Identifying Solutions to Changing Wave Patterns

Waves during the 2015?16 El Ni?o were exceptional and among the largest ever recorded. Credit: David Hubbard

Published Feb 23, 2017 6:53 PM by Marco Pluijm

A recent University of California study highlighted unprecedented erosion of the U.S. Pacific coastline saying: 

“Last winter’s El Niño might have felt weak to residents of Southern California, but it was in fact one of the most powerful climate events of the past 145 years.

“If such severe El Niño events become more common in the future as some studies suggest they might, the California coast - home to more than 25 million people - may become increasingly vulnerable to coastal hazards. And that’s independent of projected sea level rise.”

Wave conditions and coastal response were unprecedented for many locations during the winter of 2015-16, said lead author Patrick Barnard, a geologist with the U.S. Geological Survey. The winter wave energy equaled or exceeded measured historical maximums along the West Coast, corresponding to extreme beach erosion across the region.

This is highly interesting and valuable information. Firstly, it supports the picture we see all around the world these days: the picture of accelerated climate change and related effects - often demonstrating the effects as a kind of surprise, still.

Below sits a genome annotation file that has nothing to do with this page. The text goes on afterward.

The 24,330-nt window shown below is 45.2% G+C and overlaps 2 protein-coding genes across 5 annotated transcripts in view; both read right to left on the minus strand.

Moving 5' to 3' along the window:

A very significant example is the increase in frequency of occurrence and duration of long wave energy, including bound long waves and/or infra gravity waves. These types of waves are usually barely visible and often hard to record properly due to their characteristics. Wave buoys and tidal gauges don’t pick them up. Pressure sensors do, but their activity will only become recordable and visible once the sampling frequency has been set up properly. This is the reason why adequate data about these hard to see and detect long waves are usually very scarce.

The most direct way of being clear about their presence and characteristics is through their physical impacts. Beaches can be washed away under what looks like moderate conditions, but the real driving force behind it is these long wave phenomena.

Another way they make their presence felt is for instance when a ship is properly moored in a port and still moves a meter or more back and forth, every five or seven minutes, each time heaving about 20 centimeters (eight inches). This is an absolute nuisance for efficient handling of containers.

The number of affected ports around the globe is increasing rapidly, following a climate change induced increase in long wave activity. Port authorities try to mitigate for at least the horizontal movement by means of dynamic mooring control in some cases, but this does not reduce obstructive vertical movements.

One of the things we learn from the article referred to, is that the same long wave phenomena have a huge impact on coastline stability as well. This was, of course, known, but the hidden danger lies in the fact that in a case like this, where the surface weather seems to point into a moderate El Niño season, the actual wave attacks on the coast are severe - caused by the long wave phenomena and energy rather than by the much shorter wind waves themselves.